This is what we were seeing with the quickest requests, the page request was running from the OpCache and the slower ones were being compiled, stored and run and the OpCache actually adds some overhead for code that isn’t in the cache as well.

As this was only a staging website, the only traffic at all to it was us testing it, no search engines crawling it, no bots looking at it for vulnerabilities etc. and this meant that the idle timeouts on the parent PHP process were expiring and removing the parent process and the OpCache compiled code with it.  We saw this across the cPanel and Plesk servers.

Problem #1 solved – increase the timeouts, make the OpCache live longer in memory and look at enabling file backed cache for first startup of the OpCache, now we’re down to all loads being the faster of the two times.

It’s good to be green

We try wherever we can be friendly to the environment, and that means trying to reduce the electricity we use, even though it comes from renewable sources and we carbon offset as well.  This means we allow our servers to make use of power saving features built in to the processors (CPU) and go in to lower power usage states when there’s no work to be done, and come back up to higher power states when work needs doing.  The downside of this, is that it takes a little bit of time to switch between these states, a tiny tiny amount of time, but it can add up.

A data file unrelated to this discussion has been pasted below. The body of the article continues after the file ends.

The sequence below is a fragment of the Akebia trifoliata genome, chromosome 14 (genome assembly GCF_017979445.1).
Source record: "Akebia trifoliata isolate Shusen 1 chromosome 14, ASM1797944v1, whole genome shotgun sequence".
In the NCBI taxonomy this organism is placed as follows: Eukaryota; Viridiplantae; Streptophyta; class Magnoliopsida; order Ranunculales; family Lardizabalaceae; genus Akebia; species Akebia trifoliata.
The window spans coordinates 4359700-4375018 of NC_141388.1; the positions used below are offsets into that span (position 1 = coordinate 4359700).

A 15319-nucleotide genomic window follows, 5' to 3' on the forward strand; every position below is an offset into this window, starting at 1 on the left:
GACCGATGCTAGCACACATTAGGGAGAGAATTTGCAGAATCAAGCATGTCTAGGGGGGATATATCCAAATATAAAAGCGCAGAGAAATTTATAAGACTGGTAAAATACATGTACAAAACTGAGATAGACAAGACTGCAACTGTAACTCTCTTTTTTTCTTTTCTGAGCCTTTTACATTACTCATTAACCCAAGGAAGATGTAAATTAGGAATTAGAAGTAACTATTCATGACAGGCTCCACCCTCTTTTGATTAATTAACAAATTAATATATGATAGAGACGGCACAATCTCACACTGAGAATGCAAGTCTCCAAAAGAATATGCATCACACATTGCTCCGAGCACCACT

Normally you’d never notice this, because the peaks and troughs in CPU usage across different sites tend to average each other out, as one site/request is done with the CPU core another takes over and it doesn’t really need to go in to a lower power state for that CPU core, this is somewhat of a simplification, as the peaks and troughs can actually happen within a single page request as well.

By now you’ve probably worked out what the issue is…

Ain’t no mountain high…

Ain’t no valley low… There’s really no other load on the server, it’s actually too quiet with not enough usage so there are no peaks and troughs to even out and the server is constantly going to a lower power mode, even in the middle of requests if it is waiting on something.

Problem #2 solved – For the time being, stop the server going in to lower power states, with a view to re-enabling it once there’s enough load to prevent issues with lower power modes.  Now we’re down to those 300-400ms times.

What we’ve learnt

Hands up, we were caught off-guard with this, but we aim to be transparent and open.  It’s very rare for us to put a new server in and not have a reasonable amount of load to put on it right away, as with new shared hosting servers we’re often replacing hardware or we moved some customers around just to balance things out, or with more complex sites there’s often several people testing it at once placing more load on the server.

Lesson #1: Don’t just assume that because it’s a fast server we’ll get #amazing speed for tiny workloads

Lesson #2: We need to change our pre-customer testing to better match real user behavior to catch issues like this

Outcome: We’ve changed our server commissioning procedure to check what power mode is going to be most appropriate based on the workload expected and our default software configuration has been updated to reflect lower workloads as well and we’ll refine our testing.

Even after 20 years we can still be surprised and have room for improvement in our procedures and processes.

We’re very grateful to our customer who let us work through this performance issue for them.